Current focus is on IPTables driver, before addressing OVS driver we need to clarify whether port ranges can be handled as set of flow entries or explicit OVS support is required.
Most of the code already implemented for libvirt can be very useful for XenServer as well. We need however to keep in mind that, unlike libvirt, in XenAPI we need to enforce the rules in dom0, whereas nova-compute is running in a VM. To this aim, the developers of the libvirt feature have been very helpful, as they provided a mechanism to provide the iptables manager with an arbitrary command execution mechanism. Basically this would allow us to replace local subprocess.Popen calls with calls to an appropriate XenAPI plugin.
Changes to Firewall Driver Structure
Move the abstract class FirewallDriver from nova.virt.libvirt into nova.virt
Create a driver removing KVM-specific items related to nwfilter from IPTablesDriver and put this driver into nova.virt
Make sure the IPTablesDriver in nova.virt.libvirt extends from the one in nova.virt and add the KVM-specific items
- Make sure that the unit tests still pass
Tasks not yet started:
- Develop a new Firewall Driver in nova.virt based on Open vSwitch. We should not put it in nova.virt.xenapi, we want to keep it generic enough so that it could work on libvirt as well with minor change.
Command execution on dom0 through XenAPI plugin
We actually need to run the following commands:
- iptables-restore for enforcing security groups (configuration read from stdin)
- iptables-save for persisting security groups
- ovs-ofctl for manipulating flow entries
- ovs-vsctl for finding bridges and interfaces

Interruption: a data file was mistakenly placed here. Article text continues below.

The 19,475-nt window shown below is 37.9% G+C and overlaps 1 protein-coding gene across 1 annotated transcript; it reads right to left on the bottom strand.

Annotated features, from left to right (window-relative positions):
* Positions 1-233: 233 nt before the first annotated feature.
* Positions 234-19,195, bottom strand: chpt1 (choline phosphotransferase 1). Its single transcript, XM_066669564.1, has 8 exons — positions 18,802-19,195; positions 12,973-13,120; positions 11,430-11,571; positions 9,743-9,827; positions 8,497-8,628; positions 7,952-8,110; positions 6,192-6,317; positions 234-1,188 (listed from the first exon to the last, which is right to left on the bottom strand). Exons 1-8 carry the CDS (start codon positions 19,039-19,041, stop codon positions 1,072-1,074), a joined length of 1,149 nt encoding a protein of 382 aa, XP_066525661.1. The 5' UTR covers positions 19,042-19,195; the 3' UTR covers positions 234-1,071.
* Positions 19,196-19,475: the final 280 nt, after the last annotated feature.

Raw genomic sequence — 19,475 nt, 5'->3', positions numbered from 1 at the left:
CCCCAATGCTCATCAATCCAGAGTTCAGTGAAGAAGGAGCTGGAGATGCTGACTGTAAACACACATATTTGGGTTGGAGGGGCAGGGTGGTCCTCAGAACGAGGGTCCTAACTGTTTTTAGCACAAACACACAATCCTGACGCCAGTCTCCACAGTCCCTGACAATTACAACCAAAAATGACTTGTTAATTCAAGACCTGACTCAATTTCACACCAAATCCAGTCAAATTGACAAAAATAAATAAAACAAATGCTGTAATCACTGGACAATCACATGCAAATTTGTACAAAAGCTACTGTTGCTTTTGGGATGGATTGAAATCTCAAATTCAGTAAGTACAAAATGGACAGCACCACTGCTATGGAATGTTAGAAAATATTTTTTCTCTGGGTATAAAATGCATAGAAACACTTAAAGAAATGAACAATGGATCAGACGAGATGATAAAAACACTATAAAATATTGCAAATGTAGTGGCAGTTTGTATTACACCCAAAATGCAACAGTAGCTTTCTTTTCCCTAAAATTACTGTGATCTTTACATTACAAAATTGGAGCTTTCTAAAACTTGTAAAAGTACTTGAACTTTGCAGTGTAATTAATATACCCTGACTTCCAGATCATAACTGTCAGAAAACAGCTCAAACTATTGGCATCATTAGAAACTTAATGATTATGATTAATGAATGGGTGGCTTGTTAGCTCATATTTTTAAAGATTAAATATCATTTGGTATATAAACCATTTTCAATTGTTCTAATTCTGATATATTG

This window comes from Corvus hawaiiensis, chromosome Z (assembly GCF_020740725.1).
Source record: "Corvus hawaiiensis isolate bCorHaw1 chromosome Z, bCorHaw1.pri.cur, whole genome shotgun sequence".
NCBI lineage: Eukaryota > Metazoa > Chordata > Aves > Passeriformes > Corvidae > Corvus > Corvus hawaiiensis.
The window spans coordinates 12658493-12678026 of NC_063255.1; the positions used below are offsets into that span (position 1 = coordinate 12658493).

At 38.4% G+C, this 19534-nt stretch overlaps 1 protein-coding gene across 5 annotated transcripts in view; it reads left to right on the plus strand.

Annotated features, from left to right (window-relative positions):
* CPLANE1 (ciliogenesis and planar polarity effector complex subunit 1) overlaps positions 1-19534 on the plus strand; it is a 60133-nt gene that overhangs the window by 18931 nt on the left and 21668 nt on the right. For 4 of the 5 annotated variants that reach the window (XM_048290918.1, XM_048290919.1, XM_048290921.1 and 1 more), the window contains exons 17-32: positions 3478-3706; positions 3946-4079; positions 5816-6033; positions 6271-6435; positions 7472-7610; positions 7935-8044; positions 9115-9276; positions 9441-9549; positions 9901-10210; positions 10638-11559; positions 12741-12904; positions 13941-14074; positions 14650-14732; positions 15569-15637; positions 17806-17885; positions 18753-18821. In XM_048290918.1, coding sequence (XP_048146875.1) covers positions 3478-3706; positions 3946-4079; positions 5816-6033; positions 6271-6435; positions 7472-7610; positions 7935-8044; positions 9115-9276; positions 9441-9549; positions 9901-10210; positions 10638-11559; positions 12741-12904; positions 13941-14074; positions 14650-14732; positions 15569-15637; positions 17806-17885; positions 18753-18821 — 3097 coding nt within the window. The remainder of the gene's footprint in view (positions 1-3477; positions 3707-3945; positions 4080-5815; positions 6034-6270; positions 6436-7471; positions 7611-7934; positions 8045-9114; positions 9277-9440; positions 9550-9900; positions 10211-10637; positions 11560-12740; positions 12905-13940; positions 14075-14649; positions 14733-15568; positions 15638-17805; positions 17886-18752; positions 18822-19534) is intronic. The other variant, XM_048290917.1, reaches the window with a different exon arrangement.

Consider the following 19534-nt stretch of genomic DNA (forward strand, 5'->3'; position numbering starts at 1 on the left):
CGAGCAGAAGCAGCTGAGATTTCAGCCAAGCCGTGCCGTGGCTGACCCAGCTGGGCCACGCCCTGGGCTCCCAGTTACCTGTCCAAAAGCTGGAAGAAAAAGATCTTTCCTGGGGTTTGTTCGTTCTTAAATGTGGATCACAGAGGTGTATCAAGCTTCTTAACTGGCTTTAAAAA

We can operate on the xenhost plugin, which already contains a _runcommand function. This function executes a command in dom0. Note #1: _runcommand is not exposed directly by the plugin (that would have been rather surprising). Note #2: _runcommand command uses subprocess.Popen with shell=True. This is normally unsafe. It is fine in this context so far as the 'args' parameter to Popen was always a single-item list. For our job we might need multiple arguments list (also for alignment with nova's utils.execute). The 'shell' parameter should be set to False.
Modifiy _runcommand for improving security and reading process input from STDIN
Expose the commands listed above through xenapi 'xenhost' plugin
iptables-save and iptables-restore
- ovs-ofctl and ovs-vsctl
Tasks not yet started:
- Create an execute function to be passed to the IpTables/OVS manager which calls the xenapi plugin
Changes to XenAPI virt driver
We need to add calls for enforcing/destroying security groups on:
- Instance creation
- Instance reboot
- Instance termination
- Instance suspension
- Host initialisation (enfore security groups on all instances running on host)
The above list has been redacted started from security groups hooks in libvirt drivers.
Note: we also need to react when security groups are edited using the EC2 API/
- Unit tests throughout. Empirically verify code coverage as close as possible to 100%, stub-out only things that necessarily have to be stubbed out (plugin calls).
- Functional tests covering the use cases discussed in this page.